“No, no, that’s good. That’s…good.” Adam placed his hand up to his chin. “That’s interesting to think about, that’s for sure.”

The old man let a sharp breath through his nostrils, harder than usual. “Yeah, it’s interesting alright. God, I’m almost done here. You know?”

Adam’s nervous laughter.

“Oh come-on.”

“Don’t do that to me. I know what you’re saying but you’re not listening to me. God, how bleak. This life almost over, and I have nothing to show for it, no one to share it with save for a kid who hardly knows anything about me. It’s not your fault, it’s not your fault. You’re fine. I’m sorry.”

Adam shook his head, trying to empathize with his eyes. “You’re a good man. I know that much.”

Adam wanted to say something more, to continue. Maybe even lecture. But he knew in the back of this mind he really didn’t care that much. He wanted to get out of this hot, dry cabin. He wanted to get back on the tarmac. He wanted to feel the air conditioning on his skin and fill his ears with voices. He didn’t want to hear himself think tonight, he just wanted to go home.

“So what’s all this, on the wall up here?” Adam tried to prove to himself he wasn’t as disinterested as knew himself to be.

“It’s like Delilah, in the Bible.” The old man was still staring at his cup.

“You know that story? About that strong-man, Samson, and his love interest?”

“Eh, yeah, I know about that one. That’s a classic.”

The old man scoffed again, this time through his mouth.

“Classic. Well yeah, Delilah is just like any other woman. She’s what woman looks like, unless the woman is a saint. Delilah wants to find your strength, and take it from you. But not because she wants to see you weak, she wants to see how strong you really are. She wants to see you overcome all she lays upon you. They love that. It’s perverse. It’s a fetish.”

Adam’s countenance changed, inspired.

“Then what’s a man?”

The old man turned his eyes up from the cup to catch Adam’s eager face.

“What’s a man?”

“Yeah, what’s a man? If Delilah is a woman, what’s a man? What’s his fetish? Because I doubt there are many man-saints out there either, you know? If the woman loves to see her man be strong, what’s that man want to see?”

“Well, what do you think, kid?”

Adam stretched his arms out, turning his palms up in the air. He smiled a weak and condescending smile.

“Well it’s just what you think it’d be. Men want to see their women weak. It’s just the opposite, how hard is that to figure out? They want to see their women cry. They want their women to feel bad for them and for themselves all the time. They love that. They think a woman crying is one of the sexiest things alive. It’s perverse.”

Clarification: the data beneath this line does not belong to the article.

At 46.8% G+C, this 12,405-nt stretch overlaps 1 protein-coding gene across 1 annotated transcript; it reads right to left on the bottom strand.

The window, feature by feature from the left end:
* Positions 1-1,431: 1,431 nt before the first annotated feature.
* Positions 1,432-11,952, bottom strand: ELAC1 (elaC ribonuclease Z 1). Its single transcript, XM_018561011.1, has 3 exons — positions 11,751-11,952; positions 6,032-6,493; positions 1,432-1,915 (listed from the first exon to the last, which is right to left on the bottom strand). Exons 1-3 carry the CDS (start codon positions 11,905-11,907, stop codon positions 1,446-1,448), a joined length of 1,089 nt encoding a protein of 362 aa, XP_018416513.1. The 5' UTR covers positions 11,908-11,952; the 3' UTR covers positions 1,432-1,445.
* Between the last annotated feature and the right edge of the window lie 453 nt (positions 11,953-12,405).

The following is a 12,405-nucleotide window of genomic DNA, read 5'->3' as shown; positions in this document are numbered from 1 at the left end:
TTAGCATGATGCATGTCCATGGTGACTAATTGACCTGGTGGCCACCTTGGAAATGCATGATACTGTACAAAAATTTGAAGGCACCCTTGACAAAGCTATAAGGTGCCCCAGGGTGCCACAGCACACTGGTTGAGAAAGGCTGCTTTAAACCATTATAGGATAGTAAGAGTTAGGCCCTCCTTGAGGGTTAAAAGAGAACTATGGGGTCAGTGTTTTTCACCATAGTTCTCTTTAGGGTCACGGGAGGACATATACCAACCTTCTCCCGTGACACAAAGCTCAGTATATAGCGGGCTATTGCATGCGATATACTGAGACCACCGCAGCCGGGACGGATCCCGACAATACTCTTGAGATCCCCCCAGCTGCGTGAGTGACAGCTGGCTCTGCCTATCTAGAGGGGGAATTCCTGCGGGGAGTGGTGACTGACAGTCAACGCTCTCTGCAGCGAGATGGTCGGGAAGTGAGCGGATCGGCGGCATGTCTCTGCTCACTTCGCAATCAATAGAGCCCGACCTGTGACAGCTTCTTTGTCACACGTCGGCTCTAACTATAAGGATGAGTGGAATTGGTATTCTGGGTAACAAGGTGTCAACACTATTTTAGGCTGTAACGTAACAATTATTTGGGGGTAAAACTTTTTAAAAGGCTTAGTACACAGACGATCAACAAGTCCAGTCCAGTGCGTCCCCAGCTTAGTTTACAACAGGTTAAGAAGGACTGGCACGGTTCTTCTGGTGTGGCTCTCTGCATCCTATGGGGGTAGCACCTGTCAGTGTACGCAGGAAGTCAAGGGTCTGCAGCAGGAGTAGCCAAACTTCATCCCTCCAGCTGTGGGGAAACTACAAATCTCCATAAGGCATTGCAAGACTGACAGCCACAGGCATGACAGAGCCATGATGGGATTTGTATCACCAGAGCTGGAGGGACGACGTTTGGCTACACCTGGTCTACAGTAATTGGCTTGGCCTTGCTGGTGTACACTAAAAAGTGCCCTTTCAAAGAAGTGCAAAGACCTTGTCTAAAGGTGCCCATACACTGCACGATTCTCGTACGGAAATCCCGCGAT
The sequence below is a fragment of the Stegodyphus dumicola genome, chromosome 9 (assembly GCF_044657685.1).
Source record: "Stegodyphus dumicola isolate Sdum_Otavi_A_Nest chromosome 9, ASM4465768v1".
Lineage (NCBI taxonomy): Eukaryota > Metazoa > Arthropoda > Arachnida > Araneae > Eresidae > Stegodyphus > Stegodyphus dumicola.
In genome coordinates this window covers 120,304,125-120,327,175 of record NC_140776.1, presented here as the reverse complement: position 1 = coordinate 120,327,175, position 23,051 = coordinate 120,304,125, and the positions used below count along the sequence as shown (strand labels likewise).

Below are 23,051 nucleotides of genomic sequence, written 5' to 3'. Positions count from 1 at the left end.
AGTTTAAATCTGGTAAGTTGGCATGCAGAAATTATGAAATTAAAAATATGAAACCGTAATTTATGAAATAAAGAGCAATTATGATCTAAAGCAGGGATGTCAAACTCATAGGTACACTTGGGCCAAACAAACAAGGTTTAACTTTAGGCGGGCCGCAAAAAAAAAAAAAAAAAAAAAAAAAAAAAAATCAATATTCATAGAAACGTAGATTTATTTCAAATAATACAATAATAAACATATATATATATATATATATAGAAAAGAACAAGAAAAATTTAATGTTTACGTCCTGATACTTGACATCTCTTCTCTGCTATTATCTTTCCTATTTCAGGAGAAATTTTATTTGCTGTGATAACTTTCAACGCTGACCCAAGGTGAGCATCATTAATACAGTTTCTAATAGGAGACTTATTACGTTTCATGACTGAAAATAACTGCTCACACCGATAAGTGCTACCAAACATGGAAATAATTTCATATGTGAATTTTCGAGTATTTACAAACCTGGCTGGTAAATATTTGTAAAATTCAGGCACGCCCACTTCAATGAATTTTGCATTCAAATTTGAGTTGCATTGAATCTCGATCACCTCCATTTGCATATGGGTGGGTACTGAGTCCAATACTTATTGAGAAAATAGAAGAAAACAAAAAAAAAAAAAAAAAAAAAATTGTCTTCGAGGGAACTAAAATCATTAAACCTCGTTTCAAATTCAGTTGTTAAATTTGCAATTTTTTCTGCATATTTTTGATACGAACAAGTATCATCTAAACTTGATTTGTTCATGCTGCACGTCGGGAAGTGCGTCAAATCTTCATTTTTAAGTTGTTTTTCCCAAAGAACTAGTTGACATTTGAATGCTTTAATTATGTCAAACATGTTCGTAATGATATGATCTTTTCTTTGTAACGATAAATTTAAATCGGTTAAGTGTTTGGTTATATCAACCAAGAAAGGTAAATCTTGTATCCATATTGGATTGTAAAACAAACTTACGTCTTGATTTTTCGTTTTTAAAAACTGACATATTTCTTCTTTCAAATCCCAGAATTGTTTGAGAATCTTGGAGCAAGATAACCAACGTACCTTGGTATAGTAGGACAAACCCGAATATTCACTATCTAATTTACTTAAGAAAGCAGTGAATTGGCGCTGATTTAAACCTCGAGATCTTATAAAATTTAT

Adam took a few steps towards the shelves filled with dust-laden boxes on the wall. “So, it sounds like we’re not great for each other. Sounds like we should all run for the hills.”

There was a longer pause than usual as Adam thumbed some of the dust off what looked like an old book. Both men found the word “power” on their lips at the same time.

That’s what they both found that day, in that old wood building, dry and hot, quiet and alone. They saw Power gripping at their throats, turning their heads one way or another. It was ironic, or perhaps just surprising. They were surprised to find that Power was powerful. And it didn’t take a poet to show them that Power and Pride were the same person.

“So you never got married, because of that?” Adam’s palms were starting to sweat.

“Never did. Never could. Never really fell in love. Every girl that I could’ve had wasn’t beautiful enough. Every beautiful girl was taken, whaddy’a think that means?”

“You wanted what you couldn’t have? Seems simple enough.”

“Power.” Adam’s rumination satisfied him.

“Maybe. But I always thought I was cursed. I did something wrong, God paid me back for it. And now I’m out here all alone in some damn shack, out here with nothing but a conversation. That’s all I have.”

The old man was begging for pity, and Adam wanted to give it, but he didn’t have any to give. The kid knew he was just the same.

Psalm 6

O Lord, do not rebuke me in your anger,
or discipline me in your wrath.

The Psalmist begins this song in a state of terror. The entire song is centered around terror; the fear of death, of suffering, and the total lack of power.

The heart cries out to the only one who can save it,

Be gracious to me, O Lord, for I am languishing;
O Lord, heal me, for my bones are shaking with terror.